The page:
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Survivor may be key to unraveling crash

Just before Robert Clark's Cessna plunged to the ground, he told an air traffic controller everything was fine.

The Indiana pilot had just aborted a touchdown at Tampa International Airport Monday because a controller warned that his landing gear wasn't down, and Clark was coming around for another try.

"The pilot said, it's all okay," said Preston Hicks of the National Transportation Safety Board. Those were his last recorded words.

Moments later, Clark's twin-engine plane dived nose-first into a palmetto grove about a mile from the runway, killing him, his wife, Peggy, and family friend Robert N. Parker, of Champaign, Ill. Parker's wife, Judy, remained in critical condition Tuesday at St. Joseph's Hospital, with broken bones and other injuries.

Hicks came to the wreckage Tuesday to try to learn why the plane crashed. The couples left the Sarasota-Bradenton Airport just before 3 p.m. Monday for the 20-minute flight to Tampa.

About 3:10 p.m., Robert Clark maneuvered his Cessna for a regular touchdown, as he had done many times over the years.

It was a drizzly, dark Monday in Tampa, but visibility was still pretty good, and the winds weren't particularly strong or turbulent. Clark and the air traffic controller had the routine exchanges about approaching Tampa International Airport's east runway.

But as the self-made businessman from Covington, Ind., was about to land, the controller turned from the other planes he was charged with directing and glimpsed Clark's aircraft.

Something was wrong.

"Just as the airplane touched down, as the controller looked back, he noted that the under-gear was not extended," Hicks said.

The controller told Clark to abort the landing because the wheels had not descended from the hull, but it seems to have been too late.

Sparks flew from the aircraft as it nipped the pavement, the controller told investigators. A preliminary examination of the fragmented, burned plane revealed that the tips of the left propeller show scratches consistent with nicking the runway, Hicks said.

Whether the damaged propeller contributed to what happened next is unknown for now.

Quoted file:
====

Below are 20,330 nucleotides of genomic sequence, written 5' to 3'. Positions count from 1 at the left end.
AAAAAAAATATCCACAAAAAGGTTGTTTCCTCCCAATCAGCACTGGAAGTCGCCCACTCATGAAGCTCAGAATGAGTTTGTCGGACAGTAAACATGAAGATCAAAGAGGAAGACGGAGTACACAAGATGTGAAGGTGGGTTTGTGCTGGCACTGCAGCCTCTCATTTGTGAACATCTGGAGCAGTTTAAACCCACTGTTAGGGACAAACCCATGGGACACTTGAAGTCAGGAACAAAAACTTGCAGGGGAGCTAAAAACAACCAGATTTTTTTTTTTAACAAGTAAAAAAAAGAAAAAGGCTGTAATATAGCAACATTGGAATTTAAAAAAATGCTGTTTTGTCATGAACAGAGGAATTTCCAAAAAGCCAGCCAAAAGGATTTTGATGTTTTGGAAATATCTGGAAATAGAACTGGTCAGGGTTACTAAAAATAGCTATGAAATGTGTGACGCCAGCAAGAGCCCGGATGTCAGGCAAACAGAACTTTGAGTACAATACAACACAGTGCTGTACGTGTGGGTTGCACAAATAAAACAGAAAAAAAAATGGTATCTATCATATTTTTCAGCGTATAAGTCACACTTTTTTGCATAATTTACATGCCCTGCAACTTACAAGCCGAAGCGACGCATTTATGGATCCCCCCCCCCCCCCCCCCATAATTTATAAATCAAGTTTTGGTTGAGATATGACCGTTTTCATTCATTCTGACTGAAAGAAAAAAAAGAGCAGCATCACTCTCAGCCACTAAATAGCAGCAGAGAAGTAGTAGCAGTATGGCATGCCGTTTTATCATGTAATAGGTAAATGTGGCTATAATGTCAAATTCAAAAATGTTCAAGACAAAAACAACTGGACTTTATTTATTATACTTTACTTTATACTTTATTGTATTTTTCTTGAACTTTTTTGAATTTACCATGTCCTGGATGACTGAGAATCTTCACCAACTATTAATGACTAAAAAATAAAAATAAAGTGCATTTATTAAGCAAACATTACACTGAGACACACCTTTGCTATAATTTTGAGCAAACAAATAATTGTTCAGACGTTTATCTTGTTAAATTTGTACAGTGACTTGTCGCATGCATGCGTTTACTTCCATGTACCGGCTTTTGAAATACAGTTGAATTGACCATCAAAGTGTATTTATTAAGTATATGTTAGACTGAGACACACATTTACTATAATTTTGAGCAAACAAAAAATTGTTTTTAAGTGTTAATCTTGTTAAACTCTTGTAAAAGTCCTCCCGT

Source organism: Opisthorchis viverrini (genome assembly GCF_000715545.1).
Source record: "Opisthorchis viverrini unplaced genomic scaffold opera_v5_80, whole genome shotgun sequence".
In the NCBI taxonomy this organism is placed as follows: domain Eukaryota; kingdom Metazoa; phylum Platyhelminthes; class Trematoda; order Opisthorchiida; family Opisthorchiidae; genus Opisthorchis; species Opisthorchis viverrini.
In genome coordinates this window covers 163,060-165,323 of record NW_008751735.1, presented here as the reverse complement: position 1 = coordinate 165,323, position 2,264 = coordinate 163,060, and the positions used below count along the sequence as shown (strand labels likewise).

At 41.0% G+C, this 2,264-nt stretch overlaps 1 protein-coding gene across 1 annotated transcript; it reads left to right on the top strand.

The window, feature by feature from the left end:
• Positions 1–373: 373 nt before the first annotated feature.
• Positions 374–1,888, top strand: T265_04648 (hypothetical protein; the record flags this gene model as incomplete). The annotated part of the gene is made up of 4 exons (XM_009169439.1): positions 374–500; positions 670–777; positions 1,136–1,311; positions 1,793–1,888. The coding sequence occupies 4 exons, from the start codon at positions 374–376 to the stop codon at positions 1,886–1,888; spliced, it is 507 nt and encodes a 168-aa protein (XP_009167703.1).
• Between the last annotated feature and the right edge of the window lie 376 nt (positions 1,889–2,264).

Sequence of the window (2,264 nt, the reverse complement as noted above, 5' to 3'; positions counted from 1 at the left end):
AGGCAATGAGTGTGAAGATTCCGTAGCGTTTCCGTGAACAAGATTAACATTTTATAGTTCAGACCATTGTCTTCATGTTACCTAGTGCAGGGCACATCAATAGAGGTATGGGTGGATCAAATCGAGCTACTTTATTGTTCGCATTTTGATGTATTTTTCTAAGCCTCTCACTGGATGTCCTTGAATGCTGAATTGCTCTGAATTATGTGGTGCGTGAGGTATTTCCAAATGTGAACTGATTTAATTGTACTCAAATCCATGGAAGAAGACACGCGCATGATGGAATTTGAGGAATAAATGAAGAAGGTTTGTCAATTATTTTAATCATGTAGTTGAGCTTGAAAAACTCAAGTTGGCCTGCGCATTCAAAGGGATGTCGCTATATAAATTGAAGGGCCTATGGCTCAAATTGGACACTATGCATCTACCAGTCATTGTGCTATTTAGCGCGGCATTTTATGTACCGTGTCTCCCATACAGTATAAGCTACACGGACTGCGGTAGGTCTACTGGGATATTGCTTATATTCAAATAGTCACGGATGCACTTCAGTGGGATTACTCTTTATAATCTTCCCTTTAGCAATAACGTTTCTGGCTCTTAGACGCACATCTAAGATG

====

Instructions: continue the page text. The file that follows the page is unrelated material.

Clark regained some altitude and his landing gear started to descend. But the controller was worried about the sparks he'd seen, and asked Clark if everything was in working order. He said yes.

That was the last the controller heard from the 67-year-old grocery chain owner, beloved by his community. He then asked Clark if he was going to circle the airport to the right or the left in order to land. There was silence.

Almost immediately, the plane drifted left and crashed to the ground. Its two wingtip fuel tanks, windshield particles and luggage were strewn along a 75-foot trail, Hicks said.

Clark's plane did not have automatic landing gear, so it is "possible" that he forgot to complete the basic procedure, Hicks said.

But the Cessna was equipped with a warning system that would have sounded intermittently after the aircraft descended to a certain point without the wheels in place for landing, Hicks said.

"Was it operating? We may not be able to answer that."

The cause of the crash could just as well be human error. Perhaps Clark was distracted, Hicks said.

Judy Parker may be able to answer some key questions about what went wrong and why. But investigators haven't yet interviewed her.

"When she's no longer sedated, and she's emotionally available," they will talk to her, Hicks said.

In the meantime, authorities are examining and cataloging the plane's twisted remains. They collected passengers' luggage in order to weigh it, to see if the plane might have been overloaded. It will take up to six months to complete the investigation.